With globalization and the resulting worldwide competition, high quality systems have crystallized as one way to compete with business rivals. Using a formal temporal language to state the behavioral specification of a protocol, component, or entire system, is a first step towards a high quality product and an efficient development process: It makes subtle questions explicit that otherwise might be hidden in the ambiguity of natural language, and it enables automatic tools. Obviously, a formal notation is not enough to ensure the quality of a specification. Current research, however, mainly focuses on the verification phase, where for example a chip design is verified against its behavioral specification, and not on assisting the designer when writing the specification itself. This is somewhat surprising, as industrial data show that about 50 percent of product defects and about 80 percent of rework efforts can be traced back to flawed specifications.
With this project, we face the challenge to provide diagnostic information in the process of developing or verifying formal temporal specifications. Specifically, we will tackle the questions of why a specific trace is a counterexample or witness, and that of what is wrong with a specification if a specific behavior should or should not have been contained by it, and also that of how to properly explain (complex) formal temporal properties. For this purpose, we will integrate the concept of model-based diagnosis from the artificial intelligence community with ideas and techniques that are well-known in the context of temporal logics and verification, like model-checking. Model-based diagnosis will allow us to diagnose the cause of encountered problems during formal specification development, so that we will be able to meet important needs of involved scientists and designers. A general aim of ours will be to provide the scientist or designer with information directly related to the specification, rather than information related to a derived automaton. In order to offer an attractive platform, we will consider the well-known Linear Temporal Logic (LTL) and also extensions suggested by newer languages like the Property Specification Language (PSL). Although LTL and PSL have their origin in the design of programs and electronic hardware, LTL has, for instance, also been used in other applications like the maintenance of knowledge-bases. Thus we will provide a solution that is usable in any application that draws from formal temporal specifications.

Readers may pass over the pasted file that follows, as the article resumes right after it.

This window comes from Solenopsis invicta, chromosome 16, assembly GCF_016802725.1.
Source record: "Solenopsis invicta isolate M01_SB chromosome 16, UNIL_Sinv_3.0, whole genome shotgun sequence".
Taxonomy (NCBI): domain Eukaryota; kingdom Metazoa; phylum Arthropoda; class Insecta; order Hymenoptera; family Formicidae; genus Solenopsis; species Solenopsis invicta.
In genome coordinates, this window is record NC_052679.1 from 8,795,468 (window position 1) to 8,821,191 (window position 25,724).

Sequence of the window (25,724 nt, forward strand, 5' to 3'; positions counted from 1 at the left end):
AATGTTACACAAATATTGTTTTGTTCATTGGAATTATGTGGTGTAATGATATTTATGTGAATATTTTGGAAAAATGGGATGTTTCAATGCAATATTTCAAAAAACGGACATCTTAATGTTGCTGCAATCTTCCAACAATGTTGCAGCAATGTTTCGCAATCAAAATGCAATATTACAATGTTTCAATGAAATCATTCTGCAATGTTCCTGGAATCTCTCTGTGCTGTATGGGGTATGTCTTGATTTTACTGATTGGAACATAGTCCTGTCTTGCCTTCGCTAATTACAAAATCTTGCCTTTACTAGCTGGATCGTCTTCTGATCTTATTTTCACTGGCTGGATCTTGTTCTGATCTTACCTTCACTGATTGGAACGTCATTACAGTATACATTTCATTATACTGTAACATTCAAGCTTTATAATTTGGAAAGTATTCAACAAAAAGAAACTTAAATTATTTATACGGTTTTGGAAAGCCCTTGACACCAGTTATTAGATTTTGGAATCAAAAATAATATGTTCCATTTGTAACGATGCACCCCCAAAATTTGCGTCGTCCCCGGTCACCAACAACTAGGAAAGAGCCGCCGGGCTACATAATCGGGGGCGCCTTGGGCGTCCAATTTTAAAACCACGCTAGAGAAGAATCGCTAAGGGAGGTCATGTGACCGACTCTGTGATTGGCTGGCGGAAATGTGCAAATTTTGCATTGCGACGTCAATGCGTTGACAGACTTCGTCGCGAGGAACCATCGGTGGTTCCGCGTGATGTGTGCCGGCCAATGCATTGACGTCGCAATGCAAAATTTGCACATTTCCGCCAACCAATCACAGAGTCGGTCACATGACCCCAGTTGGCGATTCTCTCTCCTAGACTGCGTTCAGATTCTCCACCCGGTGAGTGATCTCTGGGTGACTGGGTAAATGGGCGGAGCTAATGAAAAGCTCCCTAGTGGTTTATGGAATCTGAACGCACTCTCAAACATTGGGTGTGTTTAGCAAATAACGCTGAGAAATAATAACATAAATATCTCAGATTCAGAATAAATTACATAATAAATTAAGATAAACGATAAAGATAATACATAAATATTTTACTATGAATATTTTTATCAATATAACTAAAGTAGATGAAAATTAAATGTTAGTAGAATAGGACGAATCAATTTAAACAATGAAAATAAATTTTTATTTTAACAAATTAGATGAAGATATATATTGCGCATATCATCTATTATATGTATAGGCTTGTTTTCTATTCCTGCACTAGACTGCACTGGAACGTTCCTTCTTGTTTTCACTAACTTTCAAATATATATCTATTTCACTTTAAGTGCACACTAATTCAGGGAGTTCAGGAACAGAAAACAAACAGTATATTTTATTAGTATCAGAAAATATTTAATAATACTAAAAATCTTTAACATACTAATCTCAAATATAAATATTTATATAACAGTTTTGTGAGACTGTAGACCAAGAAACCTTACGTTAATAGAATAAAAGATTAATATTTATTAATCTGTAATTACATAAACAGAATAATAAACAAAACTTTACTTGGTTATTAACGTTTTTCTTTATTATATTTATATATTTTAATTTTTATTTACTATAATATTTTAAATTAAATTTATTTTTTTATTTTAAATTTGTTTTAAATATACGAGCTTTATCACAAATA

With our focus on providing diagnostic information which eases the development, maintenance, and application of formal temporal specifications, as well as increases their quality, we expect this project to leverage the incorporation of formal temporal descriptions in industry and also scientific projects. In our vision, we expect that our integration of ideas and technologies from multiple research communities will provide new stimuli for future research.